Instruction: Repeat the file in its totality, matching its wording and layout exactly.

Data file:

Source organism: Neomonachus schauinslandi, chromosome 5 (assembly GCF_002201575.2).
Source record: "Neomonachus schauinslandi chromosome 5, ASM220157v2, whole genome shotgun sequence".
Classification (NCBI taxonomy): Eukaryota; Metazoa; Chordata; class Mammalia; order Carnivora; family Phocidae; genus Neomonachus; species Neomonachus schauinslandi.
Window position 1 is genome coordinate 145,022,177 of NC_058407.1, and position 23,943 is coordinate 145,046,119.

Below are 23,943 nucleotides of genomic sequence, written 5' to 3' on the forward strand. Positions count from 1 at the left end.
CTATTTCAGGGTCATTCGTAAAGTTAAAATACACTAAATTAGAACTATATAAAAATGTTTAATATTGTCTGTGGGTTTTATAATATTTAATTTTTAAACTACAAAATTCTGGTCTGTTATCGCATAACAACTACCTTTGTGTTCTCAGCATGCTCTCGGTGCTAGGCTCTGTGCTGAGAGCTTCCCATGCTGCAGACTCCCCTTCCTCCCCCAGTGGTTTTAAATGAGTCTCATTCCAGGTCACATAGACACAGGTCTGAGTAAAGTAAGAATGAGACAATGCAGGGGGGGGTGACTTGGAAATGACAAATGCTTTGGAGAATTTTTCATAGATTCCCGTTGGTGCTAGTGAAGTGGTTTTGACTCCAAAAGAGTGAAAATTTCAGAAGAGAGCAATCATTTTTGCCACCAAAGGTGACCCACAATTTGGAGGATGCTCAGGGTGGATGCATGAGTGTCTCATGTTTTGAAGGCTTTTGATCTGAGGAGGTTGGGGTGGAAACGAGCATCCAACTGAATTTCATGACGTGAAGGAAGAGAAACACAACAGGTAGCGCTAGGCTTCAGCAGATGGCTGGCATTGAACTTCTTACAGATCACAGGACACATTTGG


Source organism: Neomonachus schauinslandi, chromosome 5 (assembly GCF_002201575.2).
Source record: "Neomonachus schauinslandi chromosome 5, ASM220157v2, whole genome shotgun sequence".
Classification (NCBI taxonomy): Eukaryota; Metazoa; Chordata; class Mammalia; order Carnivora; family Phocidae; genus Neomonachus; species Neomonachus schauinslandi.
Window position 1 is genome coordinate 145,022,177 of NC_058407.1, and position 23,943 is coordinate 145,046,119.

Below are 23,943 nucleotides of genomic sequence, written 5' to 3' on the forward strand. Positions count from 1 at the left end.
CTATTTCAGGGTCATTCGTAAAGTTAAAATACACTAAATTAGAACTATATAAAAATGTTTAATATTGTCTGTGGGTTTTATAATATTTAATTTTTAAACTACAAAATTCTGGTCTGTTATCGCATAACAACTACCTTTGTGTTCTCAGCATGCTCTCGGTGCTAGGCTCTGTGCTGAGAGCTTCCCATGCTGCAGACTCCCCTTCCTCCCCCAGTGGTTTTAAATGAGTCTCATTCCAGGTCACATAGACACAGGTCTGAGTAAAGTAAGAATGAGACAATGCAGGGGGGGGTGACTTGGAAATGACAAATGCTTTGGAGAATTTTTCATAGATTCCCGTTGGTGCTAGTGAAGTGGTTTTGACTCCAAAAGAGTGAAAATTTCAGAAGAGAGCAATCATTTTTGCCACCAAAGGTGACCCACAATTTGGAGGATGCTCAGGGTGGATGCATGAGTGTCTCATGTTTTGAAGGCTTTTGATCTGAGGAGGTTGGGGTGGAAACGAGCATCCAACTGAATTTCATGACGTGAAGGAAGAGAAACACAACAGGTAGCGCTAGGCTTCAGCAGATGGCTGGCATTGAACTTCTTACAGATCACAGGACACATTTGG